Working one-on-one with students as a teacher aide, in addition to enhancing the educational productivity of the classroom, has the potential to provide parents with teaching skills that may be directly transferable to their home situation and their own children. Furthermore, while it may be impossible for many parents to be in school during the day, the normal presence of parents in the school may have other substantial benefits.

A key element in many efforts to develop parent involvement in the daily life of schools has been the setting aside of space in the building for a parents’ centre, which serves as a place for parents to meet and work, allows for face-to-face contact between parents and teachers, provides materials for parents to take home, and facilitates a substantial and coordinated parent presence in the school.


Involving Parents/Caregivers in Learning Activities at Home

Aside from the initiatives to promote work with parents in schools, there are the school-initiated strategies, involving all or most parents, that attempt to increase the “educational effectiveness” of the time that children spend with their parents. Such strategies may include activities designed to reinforce specific learning strategies that are closely linked to the work that students do in their classrooms and/or general skills and behaviours such as study habits and problem-solving abilities.

Becker and Epstein (1982) identify a large number of such strategies, and classify them as follows:

  1. techniques that involve reading and books;
  2. techniques that involve discussions between parents and children;
  3. techniques based on informal activities and games;
  4. tutoring and teaching techniques; and
  5. formal contracts between parents and children.

Probably the most common and frequently evaluated forms of home-based learning activities involve parents, or other family members, reading to or being read to by their children in the early grades of their school careers.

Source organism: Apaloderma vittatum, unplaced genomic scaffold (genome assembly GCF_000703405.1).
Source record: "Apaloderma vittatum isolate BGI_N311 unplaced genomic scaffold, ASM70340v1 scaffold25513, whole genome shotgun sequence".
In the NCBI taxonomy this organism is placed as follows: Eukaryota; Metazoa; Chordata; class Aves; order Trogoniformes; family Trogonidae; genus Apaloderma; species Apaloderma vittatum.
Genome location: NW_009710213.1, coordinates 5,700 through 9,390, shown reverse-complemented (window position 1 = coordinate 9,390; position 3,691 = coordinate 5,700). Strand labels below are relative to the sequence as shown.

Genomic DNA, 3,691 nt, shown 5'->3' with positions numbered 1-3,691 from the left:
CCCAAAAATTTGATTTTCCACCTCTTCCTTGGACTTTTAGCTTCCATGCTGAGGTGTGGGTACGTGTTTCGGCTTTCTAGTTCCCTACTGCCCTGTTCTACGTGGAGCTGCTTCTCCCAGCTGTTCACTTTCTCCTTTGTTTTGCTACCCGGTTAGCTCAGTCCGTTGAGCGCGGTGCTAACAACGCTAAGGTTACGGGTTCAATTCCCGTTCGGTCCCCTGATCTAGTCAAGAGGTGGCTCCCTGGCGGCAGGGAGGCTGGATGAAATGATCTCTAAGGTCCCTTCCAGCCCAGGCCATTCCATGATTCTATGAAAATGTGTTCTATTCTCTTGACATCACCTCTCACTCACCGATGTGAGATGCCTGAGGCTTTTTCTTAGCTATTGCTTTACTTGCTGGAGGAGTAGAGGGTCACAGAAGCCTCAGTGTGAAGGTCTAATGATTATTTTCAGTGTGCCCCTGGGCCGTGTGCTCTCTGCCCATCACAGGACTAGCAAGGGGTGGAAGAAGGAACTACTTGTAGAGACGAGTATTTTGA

Initiatives such as these, though relatively common in the early grades of school, become increasingly rare as grade level increases. One reason for the decline is that parents tend to become less confident of their ability to help their children; as well, without direction and support from the school, such forms of parent collaboration tend to taper off and disappear (even though the research suggests that it can remain important to student learning). Quite a few provinces have now created materials to help parents in this way, including Manitoba and Ontario – these materials can usually be found on provincial websites.

Box 8.5.2

Paths to Partnership: What We Know and Don’t Know

Joyce Epstein, co-director of the Center on Families, Communities, Schools and Children’s Learning, and Professor of Sociology at Johns Hopkins University in Baltimore, suggests the following key themes from recent research on improving parent–school collaboration:

  • Programs at all levels reveal similarities between parents and educators where differences were once assumed. Parents and teachers are finding that they share common goals and need to share more information if they are to reach those goals.
  • Programs must continue across the years of childhood and adolescence. Educators … now recognize the importance of school–family connections through the high-school grades.
  • Programs must include all families, including those traditionally considered to be “hard to reach.”
  • Programs make teachers’ jobs easier and make them more successful with students.
  • Program development is not quick. Long-term and sensitive work is needed for real progress in partnerships.
  • Special grants have been an important catalyst in the United States for innovations in parent involvement.
  • Family–school coordinators (under whatever title) may be crucial to the success of programs to link schools, parents, and communities. Coordinators guide school staffs, provide in-service training for educators, offer services to parents, and perform other tasks that promote partnerships.
  • Parent centres in the school or in the community are important ways of making parents feel welcome.
  • Even with rooms for parents, practices need to emphasize reaching and involving families without requiring them to come frequently to the school.
  • Technology can help improve many types of involvement.
  • There are still vast gaps in our knowledge that can be filled only by rigorous research and evaluation of particular types of school–family connections in support of children’s learning.

Source. Epstein, J. L. (1991). Paths to partnership. Phi Delta Kappan, 345–9. Reproduced with permission.